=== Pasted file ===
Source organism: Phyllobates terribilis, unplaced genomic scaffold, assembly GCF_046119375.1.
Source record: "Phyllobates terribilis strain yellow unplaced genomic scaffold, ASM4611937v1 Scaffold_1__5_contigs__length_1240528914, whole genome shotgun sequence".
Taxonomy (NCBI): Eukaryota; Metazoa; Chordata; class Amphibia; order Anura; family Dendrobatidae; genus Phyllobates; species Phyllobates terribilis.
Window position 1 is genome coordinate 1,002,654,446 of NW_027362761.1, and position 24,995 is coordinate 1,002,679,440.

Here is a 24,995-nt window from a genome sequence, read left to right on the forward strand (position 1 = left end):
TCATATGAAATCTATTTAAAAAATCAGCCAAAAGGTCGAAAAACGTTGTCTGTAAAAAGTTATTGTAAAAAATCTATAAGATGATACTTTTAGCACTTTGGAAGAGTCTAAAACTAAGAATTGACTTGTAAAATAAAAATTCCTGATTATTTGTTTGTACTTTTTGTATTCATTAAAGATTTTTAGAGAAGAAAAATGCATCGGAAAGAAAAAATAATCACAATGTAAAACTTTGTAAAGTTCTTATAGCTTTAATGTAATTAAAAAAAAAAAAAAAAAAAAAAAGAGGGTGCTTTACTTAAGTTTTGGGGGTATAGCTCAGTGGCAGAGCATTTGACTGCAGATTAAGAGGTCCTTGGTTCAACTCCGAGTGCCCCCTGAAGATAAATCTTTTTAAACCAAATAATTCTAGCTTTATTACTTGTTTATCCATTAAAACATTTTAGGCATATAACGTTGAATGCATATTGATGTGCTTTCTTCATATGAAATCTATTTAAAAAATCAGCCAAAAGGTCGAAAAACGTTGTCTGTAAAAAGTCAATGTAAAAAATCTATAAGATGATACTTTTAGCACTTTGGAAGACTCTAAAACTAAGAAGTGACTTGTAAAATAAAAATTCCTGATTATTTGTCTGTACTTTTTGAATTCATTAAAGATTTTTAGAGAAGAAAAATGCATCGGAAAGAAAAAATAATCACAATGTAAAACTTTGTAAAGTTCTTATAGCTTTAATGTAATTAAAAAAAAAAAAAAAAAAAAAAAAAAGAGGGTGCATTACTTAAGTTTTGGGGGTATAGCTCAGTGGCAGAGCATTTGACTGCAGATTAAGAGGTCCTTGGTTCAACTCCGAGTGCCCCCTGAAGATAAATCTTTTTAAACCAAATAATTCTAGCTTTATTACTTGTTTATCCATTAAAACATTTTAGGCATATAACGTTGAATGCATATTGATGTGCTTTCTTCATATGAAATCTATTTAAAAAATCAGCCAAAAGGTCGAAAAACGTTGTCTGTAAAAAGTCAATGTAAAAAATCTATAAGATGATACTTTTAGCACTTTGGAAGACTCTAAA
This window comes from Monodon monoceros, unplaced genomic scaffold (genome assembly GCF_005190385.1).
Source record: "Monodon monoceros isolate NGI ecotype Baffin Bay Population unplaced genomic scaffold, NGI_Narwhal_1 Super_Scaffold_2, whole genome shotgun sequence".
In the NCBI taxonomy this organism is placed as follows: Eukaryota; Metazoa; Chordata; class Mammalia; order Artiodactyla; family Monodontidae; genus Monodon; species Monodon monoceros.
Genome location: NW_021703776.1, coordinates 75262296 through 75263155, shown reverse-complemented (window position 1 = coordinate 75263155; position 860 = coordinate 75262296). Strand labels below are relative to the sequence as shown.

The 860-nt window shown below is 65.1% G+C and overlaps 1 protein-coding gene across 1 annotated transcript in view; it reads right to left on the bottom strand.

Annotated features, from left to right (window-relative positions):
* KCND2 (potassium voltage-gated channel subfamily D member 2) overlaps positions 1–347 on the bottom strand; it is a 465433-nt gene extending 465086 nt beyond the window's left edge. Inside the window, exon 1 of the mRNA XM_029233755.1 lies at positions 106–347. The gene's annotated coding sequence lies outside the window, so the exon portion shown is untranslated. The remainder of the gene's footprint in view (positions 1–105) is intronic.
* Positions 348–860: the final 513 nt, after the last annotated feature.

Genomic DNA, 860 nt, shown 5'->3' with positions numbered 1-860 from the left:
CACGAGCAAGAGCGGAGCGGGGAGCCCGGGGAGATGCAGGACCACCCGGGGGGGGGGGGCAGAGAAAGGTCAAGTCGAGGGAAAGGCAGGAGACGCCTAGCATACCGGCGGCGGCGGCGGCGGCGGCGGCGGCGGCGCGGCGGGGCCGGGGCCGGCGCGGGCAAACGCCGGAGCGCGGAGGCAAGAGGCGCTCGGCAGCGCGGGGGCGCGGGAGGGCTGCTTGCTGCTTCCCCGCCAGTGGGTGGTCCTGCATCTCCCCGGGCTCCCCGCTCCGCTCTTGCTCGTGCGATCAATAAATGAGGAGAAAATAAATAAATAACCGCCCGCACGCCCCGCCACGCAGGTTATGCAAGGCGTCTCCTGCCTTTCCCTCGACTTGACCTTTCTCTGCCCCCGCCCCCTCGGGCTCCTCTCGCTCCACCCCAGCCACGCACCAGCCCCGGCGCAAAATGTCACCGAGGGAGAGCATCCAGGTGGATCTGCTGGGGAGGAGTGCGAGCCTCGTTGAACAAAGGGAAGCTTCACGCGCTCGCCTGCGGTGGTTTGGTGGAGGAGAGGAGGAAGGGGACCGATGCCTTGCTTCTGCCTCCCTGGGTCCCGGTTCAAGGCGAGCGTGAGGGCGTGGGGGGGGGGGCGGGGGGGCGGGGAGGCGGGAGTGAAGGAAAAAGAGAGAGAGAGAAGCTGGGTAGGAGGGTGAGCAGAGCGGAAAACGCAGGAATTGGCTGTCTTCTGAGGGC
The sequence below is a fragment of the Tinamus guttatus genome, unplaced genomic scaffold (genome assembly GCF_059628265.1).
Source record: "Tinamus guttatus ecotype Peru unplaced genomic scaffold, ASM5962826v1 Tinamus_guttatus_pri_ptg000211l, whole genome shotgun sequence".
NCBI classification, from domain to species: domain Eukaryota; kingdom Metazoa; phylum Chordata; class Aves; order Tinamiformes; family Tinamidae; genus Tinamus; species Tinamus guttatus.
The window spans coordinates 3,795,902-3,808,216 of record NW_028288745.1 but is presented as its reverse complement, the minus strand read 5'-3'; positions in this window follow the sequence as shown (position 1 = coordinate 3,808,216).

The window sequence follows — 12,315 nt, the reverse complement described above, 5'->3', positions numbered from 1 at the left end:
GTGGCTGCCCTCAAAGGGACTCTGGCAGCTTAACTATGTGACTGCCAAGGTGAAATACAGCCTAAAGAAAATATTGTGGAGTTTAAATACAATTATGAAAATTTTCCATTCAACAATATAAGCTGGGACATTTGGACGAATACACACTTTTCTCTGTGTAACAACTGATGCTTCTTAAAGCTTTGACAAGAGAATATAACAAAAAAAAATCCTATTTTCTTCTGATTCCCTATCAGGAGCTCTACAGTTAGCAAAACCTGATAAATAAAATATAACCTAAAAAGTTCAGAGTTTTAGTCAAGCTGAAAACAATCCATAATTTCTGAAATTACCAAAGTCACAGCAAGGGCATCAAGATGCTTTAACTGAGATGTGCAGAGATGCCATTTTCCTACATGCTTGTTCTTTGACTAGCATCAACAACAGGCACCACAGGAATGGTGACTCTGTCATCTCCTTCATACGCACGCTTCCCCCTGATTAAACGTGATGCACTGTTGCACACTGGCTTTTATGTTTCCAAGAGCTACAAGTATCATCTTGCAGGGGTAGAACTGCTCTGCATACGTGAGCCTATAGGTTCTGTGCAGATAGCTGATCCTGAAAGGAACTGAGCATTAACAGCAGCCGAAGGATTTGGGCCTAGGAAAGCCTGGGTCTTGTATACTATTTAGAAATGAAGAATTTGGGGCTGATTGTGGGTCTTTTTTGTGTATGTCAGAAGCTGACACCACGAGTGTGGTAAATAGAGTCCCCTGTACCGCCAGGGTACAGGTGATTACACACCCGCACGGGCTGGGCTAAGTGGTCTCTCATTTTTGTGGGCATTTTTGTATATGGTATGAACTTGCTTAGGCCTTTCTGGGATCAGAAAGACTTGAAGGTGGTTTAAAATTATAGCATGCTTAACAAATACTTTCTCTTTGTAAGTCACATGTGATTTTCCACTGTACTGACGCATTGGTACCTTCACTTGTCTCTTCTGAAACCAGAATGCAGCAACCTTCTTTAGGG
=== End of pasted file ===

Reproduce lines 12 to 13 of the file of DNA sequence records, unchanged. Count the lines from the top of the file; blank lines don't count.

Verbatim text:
Annotated features, from left to right (window-relative positions):
* KCND2 (potassium voltage-gated channel subfamily D member 2) overlaps positions 1–347 on the bottom strand; it is a 465433-nt gene extending 465086 nt beyond the window's left edge. Inside the window, exon 1 of the mRNA XM_029233755.1 lies at positions 106–347. The gene's annotated coding sequence lies outside the window, so the exon portion shown is untranslated. The remainder of the gene's footprint in view (positions 1–105) is intronic.